Even after 13 years, I miss him. When my partner David died by suicide in 2009, I was an early childhood educator living in Providence, RI. During our relationship, David would tell me of his struggles with disturbing thoughts, feelings, and emotions that overwhelmed him and upset him. He shared that people had left him when they learned about his struggles. He told me that he pushed people away so they didn’t have to witness his struggles. At times, he felt abandoned though, for a majority of the time, he thoroughly enjoyed life. When not struggling, David was pure joy with the most delightful, warm, and welcoming smile. He was beautiful in physicality and in spirit. His suicide left me quite lost, confused and grief-stricken. My own emotions would uncontrollably erupt, unexpectedly intensify and then ebb to numbness I felt alone in life, alone in my loss. As one half of a relationship as gay men before marriage equality, people lessened our relationship and, then, lessened my connection to my lost half and to my grief.
After my loss, I found Samaritans traveling by train to Boston to attend SafePlace meetings – a healing space for people who have lost a loved one to suicide. I found what I couldn’t find elsewhere – connection and community – the first bricks in a new foundation for healing. I began questioning all that I knew and all that I didn’t know. Why, for example, as an educator, did I have no idea how to help David? Could I adequately support students if I couldn’t help David? What could I have done differently? Why do we allow such mental health stigma to continue? David was an out gay man – proud and strong in that part of his identity. He died with his mental health struggles still in the closet. Why?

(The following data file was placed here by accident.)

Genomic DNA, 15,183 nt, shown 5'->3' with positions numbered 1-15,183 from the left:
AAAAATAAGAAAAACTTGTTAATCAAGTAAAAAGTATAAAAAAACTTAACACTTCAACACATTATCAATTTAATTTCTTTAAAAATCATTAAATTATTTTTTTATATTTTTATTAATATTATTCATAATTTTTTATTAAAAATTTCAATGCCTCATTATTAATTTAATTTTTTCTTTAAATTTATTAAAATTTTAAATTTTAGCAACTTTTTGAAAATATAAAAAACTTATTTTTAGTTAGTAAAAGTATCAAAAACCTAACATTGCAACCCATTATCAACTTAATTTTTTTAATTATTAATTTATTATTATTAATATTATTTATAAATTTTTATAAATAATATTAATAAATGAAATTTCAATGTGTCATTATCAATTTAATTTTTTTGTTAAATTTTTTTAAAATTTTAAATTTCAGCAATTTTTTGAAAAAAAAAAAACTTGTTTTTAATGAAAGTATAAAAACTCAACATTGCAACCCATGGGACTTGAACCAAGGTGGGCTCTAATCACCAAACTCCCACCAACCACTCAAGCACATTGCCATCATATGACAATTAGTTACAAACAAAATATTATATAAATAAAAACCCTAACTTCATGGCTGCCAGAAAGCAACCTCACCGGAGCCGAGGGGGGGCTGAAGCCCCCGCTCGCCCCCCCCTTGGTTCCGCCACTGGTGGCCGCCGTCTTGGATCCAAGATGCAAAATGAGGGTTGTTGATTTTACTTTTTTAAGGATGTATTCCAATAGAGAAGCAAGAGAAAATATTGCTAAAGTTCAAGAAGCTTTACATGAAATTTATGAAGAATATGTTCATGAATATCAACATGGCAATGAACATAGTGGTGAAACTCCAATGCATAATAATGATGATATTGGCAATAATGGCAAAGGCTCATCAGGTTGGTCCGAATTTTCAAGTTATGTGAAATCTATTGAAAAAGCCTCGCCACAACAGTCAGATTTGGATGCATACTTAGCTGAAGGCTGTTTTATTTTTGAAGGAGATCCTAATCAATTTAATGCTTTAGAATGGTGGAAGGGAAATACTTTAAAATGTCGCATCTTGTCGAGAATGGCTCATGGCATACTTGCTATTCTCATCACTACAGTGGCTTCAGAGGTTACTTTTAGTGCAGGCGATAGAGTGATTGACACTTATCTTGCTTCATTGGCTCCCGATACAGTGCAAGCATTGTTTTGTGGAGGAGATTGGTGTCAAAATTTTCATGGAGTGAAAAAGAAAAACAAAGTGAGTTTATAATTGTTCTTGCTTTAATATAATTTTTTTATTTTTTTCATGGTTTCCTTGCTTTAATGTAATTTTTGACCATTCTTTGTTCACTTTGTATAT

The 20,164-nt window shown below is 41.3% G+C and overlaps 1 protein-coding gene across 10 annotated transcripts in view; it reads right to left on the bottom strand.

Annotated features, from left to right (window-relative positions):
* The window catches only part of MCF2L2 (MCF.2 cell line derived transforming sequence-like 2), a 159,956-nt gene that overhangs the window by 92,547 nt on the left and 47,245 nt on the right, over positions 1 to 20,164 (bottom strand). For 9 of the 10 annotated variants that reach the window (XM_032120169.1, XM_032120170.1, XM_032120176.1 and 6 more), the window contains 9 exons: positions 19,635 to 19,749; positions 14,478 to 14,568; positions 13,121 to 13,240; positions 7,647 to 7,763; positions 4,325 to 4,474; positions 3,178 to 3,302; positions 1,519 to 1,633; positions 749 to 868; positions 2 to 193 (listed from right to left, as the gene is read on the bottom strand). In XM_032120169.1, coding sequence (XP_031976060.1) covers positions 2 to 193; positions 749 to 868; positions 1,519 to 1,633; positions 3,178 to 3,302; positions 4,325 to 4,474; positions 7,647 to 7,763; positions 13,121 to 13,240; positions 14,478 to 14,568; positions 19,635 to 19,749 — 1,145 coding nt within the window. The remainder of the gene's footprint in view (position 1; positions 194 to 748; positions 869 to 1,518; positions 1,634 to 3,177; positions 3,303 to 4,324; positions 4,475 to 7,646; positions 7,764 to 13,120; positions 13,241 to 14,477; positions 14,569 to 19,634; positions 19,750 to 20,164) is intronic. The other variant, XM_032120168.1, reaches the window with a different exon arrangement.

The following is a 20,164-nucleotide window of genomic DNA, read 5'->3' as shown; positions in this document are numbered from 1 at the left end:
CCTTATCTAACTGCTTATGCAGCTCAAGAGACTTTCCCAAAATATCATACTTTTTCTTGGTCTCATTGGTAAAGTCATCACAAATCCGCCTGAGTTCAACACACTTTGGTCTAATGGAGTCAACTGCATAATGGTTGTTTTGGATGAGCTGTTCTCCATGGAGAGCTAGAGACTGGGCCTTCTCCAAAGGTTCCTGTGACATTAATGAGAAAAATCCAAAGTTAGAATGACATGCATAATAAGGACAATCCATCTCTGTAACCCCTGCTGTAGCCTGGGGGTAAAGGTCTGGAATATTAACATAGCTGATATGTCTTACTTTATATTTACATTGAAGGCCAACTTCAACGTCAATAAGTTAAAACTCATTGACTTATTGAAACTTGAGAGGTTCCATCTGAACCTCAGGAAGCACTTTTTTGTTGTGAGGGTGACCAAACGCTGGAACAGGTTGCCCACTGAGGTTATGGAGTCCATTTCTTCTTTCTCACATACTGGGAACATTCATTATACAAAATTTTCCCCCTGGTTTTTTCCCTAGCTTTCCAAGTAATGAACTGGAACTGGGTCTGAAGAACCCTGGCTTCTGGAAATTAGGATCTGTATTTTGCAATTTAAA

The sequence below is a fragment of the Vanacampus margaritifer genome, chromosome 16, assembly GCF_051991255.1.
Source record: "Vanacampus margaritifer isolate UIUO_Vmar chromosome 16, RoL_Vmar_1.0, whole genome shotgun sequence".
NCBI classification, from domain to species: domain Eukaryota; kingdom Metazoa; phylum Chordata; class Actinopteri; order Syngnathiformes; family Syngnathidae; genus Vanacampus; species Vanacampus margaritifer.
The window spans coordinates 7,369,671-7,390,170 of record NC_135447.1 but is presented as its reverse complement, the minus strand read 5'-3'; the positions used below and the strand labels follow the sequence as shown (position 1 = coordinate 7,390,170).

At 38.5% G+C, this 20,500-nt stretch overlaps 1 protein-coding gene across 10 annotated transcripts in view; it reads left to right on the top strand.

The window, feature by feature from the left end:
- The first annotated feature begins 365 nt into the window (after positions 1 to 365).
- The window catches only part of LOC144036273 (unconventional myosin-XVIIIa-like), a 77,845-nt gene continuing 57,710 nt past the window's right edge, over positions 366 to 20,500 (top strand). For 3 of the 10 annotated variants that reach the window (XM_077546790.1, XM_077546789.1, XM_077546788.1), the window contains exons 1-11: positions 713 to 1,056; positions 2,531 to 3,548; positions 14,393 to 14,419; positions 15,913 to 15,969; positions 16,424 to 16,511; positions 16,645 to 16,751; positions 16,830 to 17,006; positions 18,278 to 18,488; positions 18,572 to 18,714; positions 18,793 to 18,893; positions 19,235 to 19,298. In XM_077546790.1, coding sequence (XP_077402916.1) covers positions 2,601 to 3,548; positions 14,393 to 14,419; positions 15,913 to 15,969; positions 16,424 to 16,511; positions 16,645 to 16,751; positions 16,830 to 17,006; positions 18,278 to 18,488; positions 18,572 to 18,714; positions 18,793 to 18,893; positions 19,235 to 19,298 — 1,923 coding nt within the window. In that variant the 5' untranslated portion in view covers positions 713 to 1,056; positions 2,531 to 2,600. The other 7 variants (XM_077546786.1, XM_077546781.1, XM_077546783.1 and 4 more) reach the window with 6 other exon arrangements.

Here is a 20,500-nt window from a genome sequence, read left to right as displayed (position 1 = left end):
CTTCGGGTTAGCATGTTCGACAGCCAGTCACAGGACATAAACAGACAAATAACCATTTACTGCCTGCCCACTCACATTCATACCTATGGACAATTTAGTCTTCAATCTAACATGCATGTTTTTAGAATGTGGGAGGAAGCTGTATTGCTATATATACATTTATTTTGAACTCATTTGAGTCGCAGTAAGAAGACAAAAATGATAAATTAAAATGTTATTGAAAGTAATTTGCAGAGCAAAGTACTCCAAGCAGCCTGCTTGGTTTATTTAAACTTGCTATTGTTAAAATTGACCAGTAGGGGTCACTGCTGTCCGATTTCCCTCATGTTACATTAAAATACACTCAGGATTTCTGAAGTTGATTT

In the midst of my pain, my sister Laura offered a hand to help pull me out of my swamp of sadness. I left the classroom as a teacher and I moved into her home in Denver. For six months, I had a space, a place, and the gift of time with my sister, her husband, and her two boys. One nephew was 5, the other 3. So, while my sister, a pilot, flew, and her husband, a teacher, taught, I was uncle, as well as nanny. In the mornings I bundled up my younger nephew, Coe, into a carriage and we would walk Milo, the older nephew, to school. Coe and I would then head to a coffee shop where I would read and he would scribble and draw and giggle. These were glorious almost perfect and most necessary days for me filled with some much-needed simplicity, and more critically, care and connection. These two boys gave me hope and joy and purpose just from their being. I learned so much. They knew nothing or very little of my true grief, and they still provided exactly what I needed to begin to heal.
I eventually developed a new plan, a new purpose, building on the foundation started with Samaritans. As a lifelong learner I needed answers so I pursued a higher degree- for those answers as well as to process my own grief and to find meaning in my loss. I needed to understand suicide, mental illness, and grief. I needed to know what I didn’t know. My mantra, perhaps just fervid hyperbole, was “no one else will die by suicide.” This mantra provided purpose and intention for my grief. Once I completed a PhD in psychology, with a focus on education and research, I applied my energy into building emotional intelligence and well-being skills within school communities. I knew I needed to be in classrooms integrating my new knowledge with my experience as an educator.